When the Vietnam War ended in 1975, over 58,000 Americans had lost their lives over the course of almost 20 years. Whatever one may think of the justice or prudence of the U.S. intervention in Southeast Asia, only the most callous of souls regards that loss of life with complete indifference.
When the Northern Illinois Women’s Center closed its doors for good in early January, after nearly 39 years of profiting from women’s exercise of their “constitutional right” to have an abortion, the death toll stood much higher than 58,000—perhaps as high as 70,000, according to Kevin Rilott of the Rockford Pro-Life Initiative. Before NIWC founder and first abortionist Richard Ragsdale passed to his eternal reward in 2004, he estimated that he alone had performed 50,000 abortions from April 1973.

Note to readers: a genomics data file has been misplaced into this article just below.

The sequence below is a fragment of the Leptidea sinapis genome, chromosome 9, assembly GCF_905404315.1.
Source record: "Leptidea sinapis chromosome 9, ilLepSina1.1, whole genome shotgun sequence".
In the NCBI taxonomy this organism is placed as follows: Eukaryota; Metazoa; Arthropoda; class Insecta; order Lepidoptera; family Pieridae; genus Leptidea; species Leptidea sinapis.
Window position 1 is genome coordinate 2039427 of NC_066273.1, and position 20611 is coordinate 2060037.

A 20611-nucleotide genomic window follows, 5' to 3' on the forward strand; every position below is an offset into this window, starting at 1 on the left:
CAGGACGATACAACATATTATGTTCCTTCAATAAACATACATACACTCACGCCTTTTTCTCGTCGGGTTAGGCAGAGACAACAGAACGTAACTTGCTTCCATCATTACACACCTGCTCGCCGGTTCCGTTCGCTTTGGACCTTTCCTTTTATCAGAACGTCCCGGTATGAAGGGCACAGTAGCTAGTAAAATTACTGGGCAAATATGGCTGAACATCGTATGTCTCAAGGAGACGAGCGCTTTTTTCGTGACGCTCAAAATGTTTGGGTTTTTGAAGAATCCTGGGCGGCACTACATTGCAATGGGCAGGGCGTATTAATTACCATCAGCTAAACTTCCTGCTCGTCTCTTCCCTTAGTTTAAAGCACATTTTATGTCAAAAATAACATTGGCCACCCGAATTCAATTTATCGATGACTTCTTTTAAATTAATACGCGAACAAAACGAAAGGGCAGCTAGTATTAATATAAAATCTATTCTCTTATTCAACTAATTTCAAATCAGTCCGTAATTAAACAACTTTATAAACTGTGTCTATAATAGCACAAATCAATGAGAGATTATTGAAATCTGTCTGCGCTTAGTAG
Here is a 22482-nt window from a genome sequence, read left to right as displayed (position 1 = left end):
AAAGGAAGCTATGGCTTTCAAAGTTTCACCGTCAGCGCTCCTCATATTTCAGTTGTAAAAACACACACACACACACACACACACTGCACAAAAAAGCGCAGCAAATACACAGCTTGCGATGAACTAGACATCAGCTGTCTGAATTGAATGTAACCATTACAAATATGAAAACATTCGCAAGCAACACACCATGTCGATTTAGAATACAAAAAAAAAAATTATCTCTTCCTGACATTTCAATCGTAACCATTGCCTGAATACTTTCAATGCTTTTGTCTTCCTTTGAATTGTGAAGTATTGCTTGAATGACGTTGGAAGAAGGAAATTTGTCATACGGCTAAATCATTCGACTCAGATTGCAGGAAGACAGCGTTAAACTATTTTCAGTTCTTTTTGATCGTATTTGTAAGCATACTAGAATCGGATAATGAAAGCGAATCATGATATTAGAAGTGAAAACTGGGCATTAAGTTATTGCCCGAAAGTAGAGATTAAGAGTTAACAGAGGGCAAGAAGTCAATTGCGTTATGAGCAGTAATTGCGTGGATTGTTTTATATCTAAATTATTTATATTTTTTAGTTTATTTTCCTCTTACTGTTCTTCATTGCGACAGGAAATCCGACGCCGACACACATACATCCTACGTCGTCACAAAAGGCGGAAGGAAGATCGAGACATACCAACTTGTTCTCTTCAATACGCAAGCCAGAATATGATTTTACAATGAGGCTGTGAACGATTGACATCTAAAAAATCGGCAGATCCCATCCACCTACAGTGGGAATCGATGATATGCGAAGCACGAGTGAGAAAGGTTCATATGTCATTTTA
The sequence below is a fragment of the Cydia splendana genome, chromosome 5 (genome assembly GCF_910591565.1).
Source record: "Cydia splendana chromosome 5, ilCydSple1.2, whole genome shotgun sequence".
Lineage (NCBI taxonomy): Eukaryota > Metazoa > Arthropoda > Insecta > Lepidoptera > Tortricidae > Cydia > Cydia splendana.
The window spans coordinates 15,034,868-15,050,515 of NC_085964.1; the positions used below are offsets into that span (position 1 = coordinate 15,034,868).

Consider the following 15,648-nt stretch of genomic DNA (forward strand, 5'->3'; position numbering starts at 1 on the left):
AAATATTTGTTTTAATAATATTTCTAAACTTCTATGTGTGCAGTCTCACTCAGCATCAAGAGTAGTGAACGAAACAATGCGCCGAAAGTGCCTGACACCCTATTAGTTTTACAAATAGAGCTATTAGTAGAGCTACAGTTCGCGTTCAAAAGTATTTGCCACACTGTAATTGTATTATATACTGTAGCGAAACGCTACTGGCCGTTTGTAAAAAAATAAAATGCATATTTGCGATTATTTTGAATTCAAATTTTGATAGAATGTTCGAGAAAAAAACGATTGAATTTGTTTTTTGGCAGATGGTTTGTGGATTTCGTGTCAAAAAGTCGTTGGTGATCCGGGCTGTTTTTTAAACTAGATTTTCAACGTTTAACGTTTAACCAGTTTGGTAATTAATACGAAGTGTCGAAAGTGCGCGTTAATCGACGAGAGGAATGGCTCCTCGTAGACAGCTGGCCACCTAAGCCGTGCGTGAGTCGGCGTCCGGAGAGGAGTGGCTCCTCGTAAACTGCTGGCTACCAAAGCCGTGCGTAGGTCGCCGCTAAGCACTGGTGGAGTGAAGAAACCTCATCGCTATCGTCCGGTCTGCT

Yet how we regard that loss of life depends largely on what we think abortion is, and what we think abortion does. The many local Christians who prayed outside of the Northern Illinois Women’s Center every day that it was open over the course of four decades, and the many other Christians who supported them with prayers and donations, regard that loss of life with the same sadness as we do the death of American soldiers in Vietnam. And indeed, in that view, these children were the victims of a war, victims who had one distinct disadvantage over the soldier in Vietnam: They had no means or opportunity to fight back. Whatever chance they had to emerge unscathed from the house of horrors known as “Fort Turner”—a majestic old public school converted over to the destruction of life—came entirely through grace by the prayers of others.